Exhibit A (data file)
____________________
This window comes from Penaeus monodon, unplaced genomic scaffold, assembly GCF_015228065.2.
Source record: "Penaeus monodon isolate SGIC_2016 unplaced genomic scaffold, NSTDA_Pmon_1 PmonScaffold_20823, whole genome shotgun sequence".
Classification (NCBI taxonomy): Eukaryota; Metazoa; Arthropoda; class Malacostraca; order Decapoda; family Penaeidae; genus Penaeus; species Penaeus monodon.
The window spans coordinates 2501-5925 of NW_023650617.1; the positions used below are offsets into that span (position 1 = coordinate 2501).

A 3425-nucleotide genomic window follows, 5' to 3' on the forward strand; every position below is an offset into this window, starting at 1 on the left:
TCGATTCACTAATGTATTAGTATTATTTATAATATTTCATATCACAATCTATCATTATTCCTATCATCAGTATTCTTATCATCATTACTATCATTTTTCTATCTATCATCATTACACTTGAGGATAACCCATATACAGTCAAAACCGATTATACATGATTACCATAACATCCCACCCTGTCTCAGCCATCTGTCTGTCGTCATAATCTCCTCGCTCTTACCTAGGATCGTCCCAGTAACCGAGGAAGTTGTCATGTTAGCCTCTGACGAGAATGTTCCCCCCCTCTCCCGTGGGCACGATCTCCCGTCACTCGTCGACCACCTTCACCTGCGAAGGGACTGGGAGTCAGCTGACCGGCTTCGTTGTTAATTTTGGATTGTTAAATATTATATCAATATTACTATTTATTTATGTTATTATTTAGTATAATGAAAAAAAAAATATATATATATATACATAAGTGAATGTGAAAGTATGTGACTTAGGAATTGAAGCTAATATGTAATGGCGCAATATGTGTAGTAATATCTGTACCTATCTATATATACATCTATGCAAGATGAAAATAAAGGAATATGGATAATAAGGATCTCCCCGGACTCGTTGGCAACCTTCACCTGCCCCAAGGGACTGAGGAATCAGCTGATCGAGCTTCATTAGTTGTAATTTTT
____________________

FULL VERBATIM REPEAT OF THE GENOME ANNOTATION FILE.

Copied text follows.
This window comes from Penaeus monodon, unplaced genomic scaffold, assembly GCF_015228065.2.
Source record: "Penaeus monodon isolate SGIC_2016 unplaced genomic scaffold, NSTDA_Pmon_1 PmonScaffold_20823, whole genome shotgun sequence".
Classification (NCBI taxonomy): Eukaryota; Metazoa; Arthropoda; class Malacostraca; order Decapoda; family Penaeidae; genus Penaeus; species Penaeus monodon.
The window spans coordinates 2501-5925 of NW_023650617.1; the positions used below are offsets into that span (position 1 = coordinate 2501).

A 3425-nucleotide genomic window follows, 5' to 3' on the forward strand; every position below is an offset into this window, starting at 1 on the left:
TCGATTCACTAATGTATTAGTATTATTTATAATATTTCATATCACAATCTATCATTATTCCTATCATCAGTATTCTTATCATCATTACTATCATTTTTCTATCTATCATCATTACACTTGAGGATAACCCATATACAGTCAAAACCGATTATACATGATTACCATAACATCCCACCCTGTCTCAGCCATCTGTCTGTCGTCATAATCTCCTCGCTCTTACCTAGGATCGTCCCAGTAACCGAGGAAGTTGTCATGTTAGCCTCTGACGAGAATGTTCCCCCCCTCTCCCGTGGGCACGATCTCCCGTCACTCGTCGACCACCTTCACCTGCGAAGGGACTGGGAGTCAGCTGACCGGCTTCGTTGTTAATTTTGGATTGTTAAATATTATATCAATATTACTATTTATTTATGTTATTATTTAGTATAATGAAAAAAAAAATATATATATATATACATAAGTGAATGTGAAAGTATGTGACTTAGGAATTGAAGCTAATATGTAATGGCGCAATATGTGTAGTAATATCTGTACCTATCTATATATACATCTATGCAAGATGAAAATAAAGGAATATGGATAATAAGGATCTCCCCGGACTCGTTGGCAACCTTCACCTGCCCCAAGGGACTGAGGAATCAGCTGATCGAGCTTCATTAGTTGTAATTTTT